Klaus Lederer, Berlin’s senator for culture, called Barenboim “an artist of the century and probably the most remarkable personalities working in Berlin.” He said in an announcement that stepping down was the appropriate selection, despite the fact that it was challenging for Barenboim.
“His decision was made in a reflective manner; it puts the well-being of the State Opera and the Staatskapelle Berlin within the foreground,” Lederer said. “All of this deserves the best respect.”
During his tenure in Berlin, Barenboim brought the Staatskapelle to recent heights, incessantly leading international tours and securing a whole lot of hundreds of thousands of euros in government grants to finance his ambitions. He co-founded a music conservatory, the Barenboim-Said Akademie, which opened in 2016. He persuaded officials to construct the Pierre Boulez Saal, a Frank Gehry-designed hall housed in the identical constructing because the conservatory, which opened in 2017. And he pushed a costly renovation of the opera house’s principal theater, which was finished that very same 12 months. The State Opera now has 587 employees and a budget of greater than 81.4 million euros ($86.6 million).
There have been troubles along the way in which, but Barenboim maintained his grip on power. In 2019, members of the Staatskapelle accused him of bullying; later that 12 months, though, the opera house, saying that it couldn’t confirm the accusations, prolonged his contract through 2027.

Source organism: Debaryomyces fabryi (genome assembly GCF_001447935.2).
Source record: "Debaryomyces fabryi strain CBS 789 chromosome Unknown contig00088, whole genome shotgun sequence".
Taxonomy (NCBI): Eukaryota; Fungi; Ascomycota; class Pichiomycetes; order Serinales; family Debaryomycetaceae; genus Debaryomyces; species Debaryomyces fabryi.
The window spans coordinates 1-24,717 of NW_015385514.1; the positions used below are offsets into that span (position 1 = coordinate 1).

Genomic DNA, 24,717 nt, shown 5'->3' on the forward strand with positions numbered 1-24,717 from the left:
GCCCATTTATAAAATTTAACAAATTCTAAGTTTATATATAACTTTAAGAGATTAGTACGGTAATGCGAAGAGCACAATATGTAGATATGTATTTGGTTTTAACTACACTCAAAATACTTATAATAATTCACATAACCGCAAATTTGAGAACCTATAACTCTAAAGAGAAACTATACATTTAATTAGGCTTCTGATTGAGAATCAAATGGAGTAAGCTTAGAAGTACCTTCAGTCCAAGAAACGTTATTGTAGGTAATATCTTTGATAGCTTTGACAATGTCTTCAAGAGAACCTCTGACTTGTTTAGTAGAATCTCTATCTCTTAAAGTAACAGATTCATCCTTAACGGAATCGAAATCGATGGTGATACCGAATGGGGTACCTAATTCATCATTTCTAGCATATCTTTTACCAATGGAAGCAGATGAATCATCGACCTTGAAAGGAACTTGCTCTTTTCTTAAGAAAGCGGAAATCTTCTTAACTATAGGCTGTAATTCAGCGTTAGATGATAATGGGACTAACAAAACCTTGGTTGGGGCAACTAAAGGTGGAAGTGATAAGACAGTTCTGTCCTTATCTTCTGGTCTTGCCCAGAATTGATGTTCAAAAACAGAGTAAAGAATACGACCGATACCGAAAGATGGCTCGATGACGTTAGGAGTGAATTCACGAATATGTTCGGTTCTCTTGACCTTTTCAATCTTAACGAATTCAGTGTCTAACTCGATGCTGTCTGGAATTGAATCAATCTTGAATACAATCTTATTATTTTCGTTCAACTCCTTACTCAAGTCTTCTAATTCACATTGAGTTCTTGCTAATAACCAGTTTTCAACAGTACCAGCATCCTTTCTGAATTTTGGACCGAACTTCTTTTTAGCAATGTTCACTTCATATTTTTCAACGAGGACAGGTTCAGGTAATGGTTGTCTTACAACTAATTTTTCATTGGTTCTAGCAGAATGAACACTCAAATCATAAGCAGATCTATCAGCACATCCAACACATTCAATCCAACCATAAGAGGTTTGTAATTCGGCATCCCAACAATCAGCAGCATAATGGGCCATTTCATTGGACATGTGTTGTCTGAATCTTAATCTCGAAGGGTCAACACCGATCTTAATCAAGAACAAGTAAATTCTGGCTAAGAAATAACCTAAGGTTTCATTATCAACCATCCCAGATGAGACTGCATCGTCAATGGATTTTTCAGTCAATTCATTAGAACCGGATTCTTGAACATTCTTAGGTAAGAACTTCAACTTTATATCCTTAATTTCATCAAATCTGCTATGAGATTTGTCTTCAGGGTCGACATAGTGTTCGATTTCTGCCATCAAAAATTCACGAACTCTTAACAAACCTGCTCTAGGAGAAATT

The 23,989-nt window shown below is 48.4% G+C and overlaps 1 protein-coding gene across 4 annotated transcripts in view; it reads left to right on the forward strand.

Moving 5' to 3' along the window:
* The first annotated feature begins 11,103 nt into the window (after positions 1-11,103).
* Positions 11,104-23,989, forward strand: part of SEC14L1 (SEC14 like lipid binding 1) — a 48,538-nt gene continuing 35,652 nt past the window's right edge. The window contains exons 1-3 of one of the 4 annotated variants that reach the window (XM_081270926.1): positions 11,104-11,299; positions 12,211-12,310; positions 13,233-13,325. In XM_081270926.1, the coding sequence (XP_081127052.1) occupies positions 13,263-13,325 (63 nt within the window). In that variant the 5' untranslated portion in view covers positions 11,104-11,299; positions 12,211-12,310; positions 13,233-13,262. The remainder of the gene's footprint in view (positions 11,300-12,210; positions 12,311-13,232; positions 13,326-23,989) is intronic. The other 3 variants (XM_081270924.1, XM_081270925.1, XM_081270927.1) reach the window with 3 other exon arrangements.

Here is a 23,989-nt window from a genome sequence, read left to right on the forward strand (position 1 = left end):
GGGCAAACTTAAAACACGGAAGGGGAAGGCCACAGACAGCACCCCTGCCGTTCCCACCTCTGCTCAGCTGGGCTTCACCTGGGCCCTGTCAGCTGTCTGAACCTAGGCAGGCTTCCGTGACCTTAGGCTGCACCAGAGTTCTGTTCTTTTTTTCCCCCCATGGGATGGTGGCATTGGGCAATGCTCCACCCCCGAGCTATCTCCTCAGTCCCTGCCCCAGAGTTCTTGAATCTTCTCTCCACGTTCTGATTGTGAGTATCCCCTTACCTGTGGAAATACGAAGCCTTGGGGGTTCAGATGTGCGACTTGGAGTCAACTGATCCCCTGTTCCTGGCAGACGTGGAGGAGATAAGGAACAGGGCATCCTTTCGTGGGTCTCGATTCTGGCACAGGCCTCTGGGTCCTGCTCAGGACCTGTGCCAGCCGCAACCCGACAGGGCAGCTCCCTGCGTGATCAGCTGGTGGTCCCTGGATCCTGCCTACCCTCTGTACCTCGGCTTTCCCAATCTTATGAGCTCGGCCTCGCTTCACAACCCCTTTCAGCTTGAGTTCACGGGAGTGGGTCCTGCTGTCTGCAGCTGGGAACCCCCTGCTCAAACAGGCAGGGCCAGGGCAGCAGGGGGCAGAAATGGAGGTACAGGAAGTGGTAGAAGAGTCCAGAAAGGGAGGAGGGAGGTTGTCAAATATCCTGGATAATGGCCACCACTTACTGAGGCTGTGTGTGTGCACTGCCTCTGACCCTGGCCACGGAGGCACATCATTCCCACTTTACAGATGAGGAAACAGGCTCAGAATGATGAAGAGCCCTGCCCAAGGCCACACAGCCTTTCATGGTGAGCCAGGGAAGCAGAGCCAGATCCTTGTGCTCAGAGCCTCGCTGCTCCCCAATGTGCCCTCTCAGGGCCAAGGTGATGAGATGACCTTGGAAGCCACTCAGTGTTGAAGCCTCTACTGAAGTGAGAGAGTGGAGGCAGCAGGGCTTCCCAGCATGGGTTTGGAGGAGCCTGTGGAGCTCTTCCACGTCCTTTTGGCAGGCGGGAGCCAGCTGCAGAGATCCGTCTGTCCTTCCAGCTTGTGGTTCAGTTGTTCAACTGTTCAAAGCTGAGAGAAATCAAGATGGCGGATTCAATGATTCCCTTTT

He seemed set to reign indefinitely in Berlin, but health woes forced him to cancel performances last spring and summer as he recovered from surgery and grappled with circulatory issues. In October, having disclosed his neurological condition, he said he was taking break day to “give attention to my physical well-being as much as possible.” He canceled his participation in the brand new “Ring,” a herculean undertaking seven years within the making that had been built around him, in addition to a planned tour in Asia with the Staatskapelle and a concert in Berlin in November to rejoice his eightieth birthday.
As he rested at home, he initially resisted resigning his post and told family and friends that he planned to return to the rostrum. But whilst he kept up some appearances, attending rehearsals and teaching classes in Berlin, his ability to guide the opera house full time grew increasingly uncertain.